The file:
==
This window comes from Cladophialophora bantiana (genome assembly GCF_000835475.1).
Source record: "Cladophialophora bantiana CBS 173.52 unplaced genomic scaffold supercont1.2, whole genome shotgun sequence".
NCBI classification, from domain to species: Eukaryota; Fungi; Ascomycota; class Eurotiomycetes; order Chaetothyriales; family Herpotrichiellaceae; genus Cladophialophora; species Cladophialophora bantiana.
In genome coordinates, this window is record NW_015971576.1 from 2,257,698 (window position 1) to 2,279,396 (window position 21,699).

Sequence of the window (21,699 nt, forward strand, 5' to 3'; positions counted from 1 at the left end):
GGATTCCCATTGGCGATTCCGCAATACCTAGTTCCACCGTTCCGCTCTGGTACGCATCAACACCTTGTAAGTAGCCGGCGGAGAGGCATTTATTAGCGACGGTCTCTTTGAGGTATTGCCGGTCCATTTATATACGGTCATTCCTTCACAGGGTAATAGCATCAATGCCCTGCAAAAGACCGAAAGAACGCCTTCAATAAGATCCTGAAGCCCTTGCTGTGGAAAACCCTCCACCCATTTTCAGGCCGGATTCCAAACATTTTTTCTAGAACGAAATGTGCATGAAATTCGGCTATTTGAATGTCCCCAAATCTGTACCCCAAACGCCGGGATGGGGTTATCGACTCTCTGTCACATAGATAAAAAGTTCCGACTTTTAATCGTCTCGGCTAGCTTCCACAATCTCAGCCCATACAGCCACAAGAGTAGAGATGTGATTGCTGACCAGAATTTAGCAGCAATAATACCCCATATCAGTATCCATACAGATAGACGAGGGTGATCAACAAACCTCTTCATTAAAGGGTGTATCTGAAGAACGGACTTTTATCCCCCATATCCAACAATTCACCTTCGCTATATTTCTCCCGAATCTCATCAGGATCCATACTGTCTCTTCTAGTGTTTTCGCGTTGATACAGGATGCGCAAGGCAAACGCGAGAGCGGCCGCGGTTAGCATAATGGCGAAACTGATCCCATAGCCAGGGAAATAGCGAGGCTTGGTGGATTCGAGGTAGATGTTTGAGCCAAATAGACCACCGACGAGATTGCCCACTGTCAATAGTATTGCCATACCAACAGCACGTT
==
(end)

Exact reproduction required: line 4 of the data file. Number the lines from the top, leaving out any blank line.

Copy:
In genome coordinates, this window is record NW_015971576.1 from 2,257,698 (window position 1) to 2,279,396 (window position 21,699).